How to Deal With Stress and Anxiety

Photo Credit: Neil. Moralee Flickr via Compfight cc

Americans are stressed. We are a wealthy nation. We have the world’s best military and aren’t worry about invasions. We might have a broken healthcare system, but Americans receive better healthcare than most others in our world. Yet we have high stress levels.

In fact, this does not seem to be improving with millenials. I work with 18-25 year olds, and most of them are stressed. According to the American Psychological Association, millenials are more stressed than other generations. Since I work with millenials, I’ve had many opportunities to help people deal with their stress. In this article, I want to share my main advice.

Before I give my advice, here are some caveats. I typically talk to people who are stressed about interviews, grades, or their relationships (I work with college students, after all). So this advice would work best for similar kinds of stress. And I’m not a psychologist. I did manage to get an ‘A’ in Introduction to Psychology without going to more than two lectures. But that was because the class was easy, not because I have prowess in psychology. So approach my advice with some healthy skepticism. If it clicks with you and manages to work, then good. If not, forget you’ve ever read this.

Where I Developed My Advice

I developed this advice after noticing a two things:

First, I heard countless people try to help others with their stress. I saw the common advice and saw how it worked — or, more accurately, how it didn’t work.

Second, for years I have seen someone close to me successfully deal with immensely stressful situations. I have learned from them how they deal with stress.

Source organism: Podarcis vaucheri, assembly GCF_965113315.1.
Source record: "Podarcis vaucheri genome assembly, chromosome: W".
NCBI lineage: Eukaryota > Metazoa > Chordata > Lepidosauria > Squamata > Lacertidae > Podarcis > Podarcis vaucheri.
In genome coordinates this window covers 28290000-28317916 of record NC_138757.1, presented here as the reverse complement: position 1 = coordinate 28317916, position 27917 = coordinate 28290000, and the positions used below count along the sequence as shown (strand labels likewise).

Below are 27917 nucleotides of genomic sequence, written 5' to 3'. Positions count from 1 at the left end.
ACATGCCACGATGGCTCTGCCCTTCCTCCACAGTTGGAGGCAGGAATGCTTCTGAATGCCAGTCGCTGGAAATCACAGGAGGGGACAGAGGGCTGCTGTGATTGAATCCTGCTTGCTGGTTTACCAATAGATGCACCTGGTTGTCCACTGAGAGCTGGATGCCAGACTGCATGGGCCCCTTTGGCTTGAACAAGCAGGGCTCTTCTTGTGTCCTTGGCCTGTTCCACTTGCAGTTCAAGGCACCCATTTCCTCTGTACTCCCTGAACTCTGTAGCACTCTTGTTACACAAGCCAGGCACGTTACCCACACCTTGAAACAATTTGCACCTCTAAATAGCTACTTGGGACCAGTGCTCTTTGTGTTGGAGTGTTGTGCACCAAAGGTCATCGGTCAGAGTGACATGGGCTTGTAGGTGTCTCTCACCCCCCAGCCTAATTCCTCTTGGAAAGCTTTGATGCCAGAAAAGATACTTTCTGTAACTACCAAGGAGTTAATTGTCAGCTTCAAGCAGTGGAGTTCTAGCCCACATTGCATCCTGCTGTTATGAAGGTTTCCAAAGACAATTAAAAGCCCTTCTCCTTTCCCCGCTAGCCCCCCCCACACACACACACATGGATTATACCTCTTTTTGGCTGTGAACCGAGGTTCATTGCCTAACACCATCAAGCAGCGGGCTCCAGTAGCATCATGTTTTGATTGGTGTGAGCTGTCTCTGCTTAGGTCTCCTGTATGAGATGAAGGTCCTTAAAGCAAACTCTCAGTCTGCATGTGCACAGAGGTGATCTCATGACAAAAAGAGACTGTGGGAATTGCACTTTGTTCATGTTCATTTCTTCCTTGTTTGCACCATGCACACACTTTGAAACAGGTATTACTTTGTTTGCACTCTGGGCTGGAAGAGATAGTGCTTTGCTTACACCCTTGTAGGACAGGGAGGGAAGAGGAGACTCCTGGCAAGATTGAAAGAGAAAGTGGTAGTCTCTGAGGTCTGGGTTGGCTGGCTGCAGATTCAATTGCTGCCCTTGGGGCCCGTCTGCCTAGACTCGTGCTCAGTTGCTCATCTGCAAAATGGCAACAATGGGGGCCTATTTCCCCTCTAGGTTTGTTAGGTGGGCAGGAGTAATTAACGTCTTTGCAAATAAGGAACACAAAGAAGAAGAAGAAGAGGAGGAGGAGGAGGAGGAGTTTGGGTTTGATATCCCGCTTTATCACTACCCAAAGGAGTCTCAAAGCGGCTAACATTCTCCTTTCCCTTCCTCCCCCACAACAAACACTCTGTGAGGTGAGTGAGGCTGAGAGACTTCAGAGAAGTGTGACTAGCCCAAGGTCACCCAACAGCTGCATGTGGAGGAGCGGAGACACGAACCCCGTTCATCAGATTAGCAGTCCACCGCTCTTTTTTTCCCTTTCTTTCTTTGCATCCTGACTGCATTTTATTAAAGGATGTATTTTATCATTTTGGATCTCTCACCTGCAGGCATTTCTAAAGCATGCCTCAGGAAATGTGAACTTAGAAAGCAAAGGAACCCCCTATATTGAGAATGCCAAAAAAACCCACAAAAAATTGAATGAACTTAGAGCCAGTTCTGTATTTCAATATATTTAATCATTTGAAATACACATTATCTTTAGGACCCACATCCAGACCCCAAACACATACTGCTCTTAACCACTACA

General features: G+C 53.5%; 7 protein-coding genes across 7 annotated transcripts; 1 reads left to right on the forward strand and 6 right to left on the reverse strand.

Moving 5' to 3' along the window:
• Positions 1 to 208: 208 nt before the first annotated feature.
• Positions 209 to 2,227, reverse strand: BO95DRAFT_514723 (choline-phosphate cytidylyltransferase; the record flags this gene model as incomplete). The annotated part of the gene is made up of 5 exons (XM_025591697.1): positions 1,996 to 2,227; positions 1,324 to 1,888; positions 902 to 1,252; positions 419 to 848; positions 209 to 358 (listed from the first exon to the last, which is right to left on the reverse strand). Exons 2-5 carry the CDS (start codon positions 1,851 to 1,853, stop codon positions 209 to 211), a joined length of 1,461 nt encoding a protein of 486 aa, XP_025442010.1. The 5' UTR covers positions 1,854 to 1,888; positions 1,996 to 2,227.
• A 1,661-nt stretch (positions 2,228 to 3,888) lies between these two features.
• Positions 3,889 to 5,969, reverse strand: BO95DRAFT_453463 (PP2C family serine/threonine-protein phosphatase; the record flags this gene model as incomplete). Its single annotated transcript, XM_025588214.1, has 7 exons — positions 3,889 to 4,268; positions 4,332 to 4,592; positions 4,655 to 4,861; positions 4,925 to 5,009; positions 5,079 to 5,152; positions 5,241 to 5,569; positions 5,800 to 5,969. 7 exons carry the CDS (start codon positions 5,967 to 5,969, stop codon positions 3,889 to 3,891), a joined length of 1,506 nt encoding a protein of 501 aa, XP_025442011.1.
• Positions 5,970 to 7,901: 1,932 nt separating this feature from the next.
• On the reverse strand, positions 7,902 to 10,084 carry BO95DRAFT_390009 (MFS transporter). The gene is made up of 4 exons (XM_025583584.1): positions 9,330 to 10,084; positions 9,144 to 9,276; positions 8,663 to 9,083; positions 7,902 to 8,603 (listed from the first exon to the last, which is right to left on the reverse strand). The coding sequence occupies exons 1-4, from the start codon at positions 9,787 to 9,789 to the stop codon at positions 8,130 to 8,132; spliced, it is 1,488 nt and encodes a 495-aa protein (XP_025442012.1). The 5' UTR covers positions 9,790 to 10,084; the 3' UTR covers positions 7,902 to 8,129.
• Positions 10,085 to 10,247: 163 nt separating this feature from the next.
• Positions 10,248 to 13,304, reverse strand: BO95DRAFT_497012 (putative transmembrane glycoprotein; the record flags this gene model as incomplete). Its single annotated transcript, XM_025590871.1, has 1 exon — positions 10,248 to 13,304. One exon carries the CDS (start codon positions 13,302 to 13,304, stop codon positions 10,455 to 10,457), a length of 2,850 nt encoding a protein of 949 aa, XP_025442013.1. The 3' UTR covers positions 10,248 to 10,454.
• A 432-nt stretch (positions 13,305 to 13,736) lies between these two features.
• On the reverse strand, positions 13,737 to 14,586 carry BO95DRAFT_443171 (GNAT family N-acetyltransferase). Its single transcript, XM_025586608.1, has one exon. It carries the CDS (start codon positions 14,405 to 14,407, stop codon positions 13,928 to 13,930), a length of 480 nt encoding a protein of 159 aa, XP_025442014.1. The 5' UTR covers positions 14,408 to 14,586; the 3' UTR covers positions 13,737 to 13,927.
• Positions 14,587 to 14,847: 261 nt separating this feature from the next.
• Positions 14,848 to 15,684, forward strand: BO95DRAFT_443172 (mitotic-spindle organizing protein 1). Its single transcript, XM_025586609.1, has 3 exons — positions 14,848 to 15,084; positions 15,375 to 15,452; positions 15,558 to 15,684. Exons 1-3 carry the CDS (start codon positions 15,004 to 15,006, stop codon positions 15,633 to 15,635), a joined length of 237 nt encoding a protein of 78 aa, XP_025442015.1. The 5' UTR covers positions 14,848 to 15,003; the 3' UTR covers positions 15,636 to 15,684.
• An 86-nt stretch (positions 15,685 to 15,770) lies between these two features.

So let me begin by telling you the normal advice for how to deal with stress and why it doesn’t work.

The Typical Way to Deal with Stress

Imagine a college student named John. John has graduated college and is looking for a job. He also has managed to get a series of job interviews. He’s worked hard at his degree and is excited about starting his career. But he is nervous that he won’t get a job, especially after his series of interviews. John’s self-doubt is at an all-time high. He isn’t sure he is skilled enough or experienced enough to get a job.

So how do most of John’s friends help him with his stress? They say, “Don’t worry, John! You’ll certainly get a job.”

I understand why most people respond this way. The obvious way to help a friend anxious that he won’t get a job is to assure him that he will get a job. But have you seen what this does to worried people like John, particularly those with lower levels of self-confidence? Their friends’ insistence that they will get a job raises the stakes. Now if they do not get a job, it makes them look even more incompetant.

Think this through with another example. Imagine a person nervous about failing a test. If she doubts that she will pass, assuring her that she’ll pass increases her anxiety. If she fails the test now, she’ll prove herself to be dumber than her friends think.